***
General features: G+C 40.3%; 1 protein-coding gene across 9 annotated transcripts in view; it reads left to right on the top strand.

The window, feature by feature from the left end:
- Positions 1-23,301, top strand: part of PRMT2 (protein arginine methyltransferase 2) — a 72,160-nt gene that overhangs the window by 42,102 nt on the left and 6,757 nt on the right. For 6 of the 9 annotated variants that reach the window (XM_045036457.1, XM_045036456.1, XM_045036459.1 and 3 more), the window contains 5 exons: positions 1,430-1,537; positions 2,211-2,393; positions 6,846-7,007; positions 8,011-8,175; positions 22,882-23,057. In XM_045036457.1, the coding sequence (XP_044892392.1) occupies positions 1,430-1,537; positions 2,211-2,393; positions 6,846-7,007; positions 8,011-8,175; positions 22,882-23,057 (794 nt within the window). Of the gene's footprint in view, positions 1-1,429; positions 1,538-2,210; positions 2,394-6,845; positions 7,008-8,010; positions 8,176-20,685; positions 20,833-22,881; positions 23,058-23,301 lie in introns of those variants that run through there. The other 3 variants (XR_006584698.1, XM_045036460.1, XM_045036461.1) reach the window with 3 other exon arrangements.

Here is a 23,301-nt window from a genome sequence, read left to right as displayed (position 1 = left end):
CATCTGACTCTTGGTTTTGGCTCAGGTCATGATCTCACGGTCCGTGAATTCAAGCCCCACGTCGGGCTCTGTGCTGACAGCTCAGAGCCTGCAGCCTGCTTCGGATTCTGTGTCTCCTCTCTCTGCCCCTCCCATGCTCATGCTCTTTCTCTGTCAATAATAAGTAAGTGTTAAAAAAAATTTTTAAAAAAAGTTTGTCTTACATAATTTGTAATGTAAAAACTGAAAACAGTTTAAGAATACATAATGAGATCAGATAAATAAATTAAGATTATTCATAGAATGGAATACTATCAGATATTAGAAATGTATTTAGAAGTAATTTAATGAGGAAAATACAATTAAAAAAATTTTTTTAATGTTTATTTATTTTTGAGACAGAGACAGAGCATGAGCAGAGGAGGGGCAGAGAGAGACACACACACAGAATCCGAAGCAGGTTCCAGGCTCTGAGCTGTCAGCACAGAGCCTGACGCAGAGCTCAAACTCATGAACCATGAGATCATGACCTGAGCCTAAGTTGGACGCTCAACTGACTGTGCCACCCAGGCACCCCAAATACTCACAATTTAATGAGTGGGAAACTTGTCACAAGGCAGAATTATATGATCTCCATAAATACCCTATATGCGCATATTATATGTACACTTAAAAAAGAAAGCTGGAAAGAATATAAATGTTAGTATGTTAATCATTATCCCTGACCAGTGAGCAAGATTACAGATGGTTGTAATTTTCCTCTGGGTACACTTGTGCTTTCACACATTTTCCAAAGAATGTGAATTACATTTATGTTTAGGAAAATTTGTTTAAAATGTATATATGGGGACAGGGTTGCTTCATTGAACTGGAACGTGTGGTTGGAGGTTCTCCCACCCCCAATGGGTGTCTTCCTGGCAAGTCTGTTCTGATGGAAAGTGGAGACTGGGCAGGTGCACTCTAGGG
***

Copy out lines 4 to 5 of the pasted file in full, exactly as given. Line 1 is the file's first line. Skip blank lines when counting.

Here is a 23,301-nt window from a genome sequence, read left to right as displayed (position 1 = left end):
CATCTGACTCTTGGTTTTGGCTCAGGTCATGATCTCACGGTCCGTGAATTCAAGCCCCACGTCGGGCTCTGTGCTGACAGCTCAGAGCCTGCAGCCTGCTTCGGATTCTGTGTCTCCTCTCTCTGCCCCTCCCATGCTCATGCTCTTTCTCTGTCAATAATAAGTAAGTGTTAAAAAAAATTTTTAAAAAAAGTTTGTCTTACATAATTTGTAATGTAAAAACTGAAAACAGTTTAAGAATACATAATGAGATCAGATAAATAAATTAAGATTATTCATAGAATGGAATACTATCAGATATTAGAAATGTATTTAGAAGTAATTTAATGAGGAAAATACAATTAAAAAAATTTTTTTAATGTTTATTTATTTTTGAGACAGAGACAGAGCATGAGCAGAGGAGGGGCAGAGAGAGACACACACACAGAATCCGAAGCAGGTTCCAGGCTCTGAGCTGTCAGCACAGAGCCTGACGCAGAGCTCAAACTCATGAACCATGAGATCATGACCTGAGCCTAAGTTGGACGCTCAACTGACTGTGCCACCCAGGCACCCCAAATACTCACAATTTAATGAGTGGGAAACTTGTCACAAGGCAGAATTATATGATCTCCATAAATACCCTATATGCGCATATTATATGTACACTTAAAAAAGAAAGCTGGAAAGAATATAAATGTTAGTATGTTAATCATTATCCCTGACCAGTGAGCAAGATTACAGATGGTTGTAATTTTCCTCTGGGTACACTTGTGCTTTCACACATTTTCCAAAGAATGTGAATTACATTTATGTTTAGGAAAATTTGTTTAAAATGTATATATGGGGACAGGGTTGCTTCATTGAACTGGAACGTGTGGTTGGAGGTTCTCCCACCCCCAATGGGTGTCTTCCTGGCAAGTCTGTTCTGATGGAAAGTGGAGACTGGGCAGGTGCACTCTAGGG